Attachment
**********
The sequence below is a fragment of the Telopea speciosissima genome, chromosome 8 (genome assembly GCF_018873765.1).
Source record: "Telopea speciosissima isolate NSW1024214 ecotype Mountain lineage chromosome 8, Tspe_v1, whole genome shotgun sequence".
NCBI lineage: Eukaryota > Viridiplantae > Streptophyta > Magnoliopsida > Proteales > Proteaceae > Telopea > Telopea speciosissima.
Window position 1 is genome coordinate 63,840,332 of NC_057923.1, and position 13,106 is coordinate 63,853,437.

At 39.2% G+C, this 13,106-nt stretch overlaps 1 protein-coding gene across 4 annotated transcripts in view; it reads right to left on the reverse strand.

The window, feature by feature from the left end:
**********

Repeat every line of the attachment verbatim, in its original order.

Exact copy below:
The sequence below is a fragment of the Telopea speciosissima genome, chromosome 8 (genome assembly GCF_018873765.1).
Source record: "Telopea speciosissima isolate NSW1024214 ecotype Mountain lineage chromosome 8, Tspe_v1, whole genome shotgun sequence".
NCBI lineage: Eukaryota > Viridiplantae > Streptophyta > Magnoliopsida > Proteales > Proteaceae > Telopea > Telopea speciosissima.
Window position 1 is genome coordinate 63,840,332 of NC_057923.1, and position 13,106 is coordinate 63,853,437.

At 39.2% G+C, this 13,106-nt stretch overlaps 1 protein-coding gene across 4 annotated transcripts in view; it reads right to left on the reverse strand.

The window, feature by feature from the left end: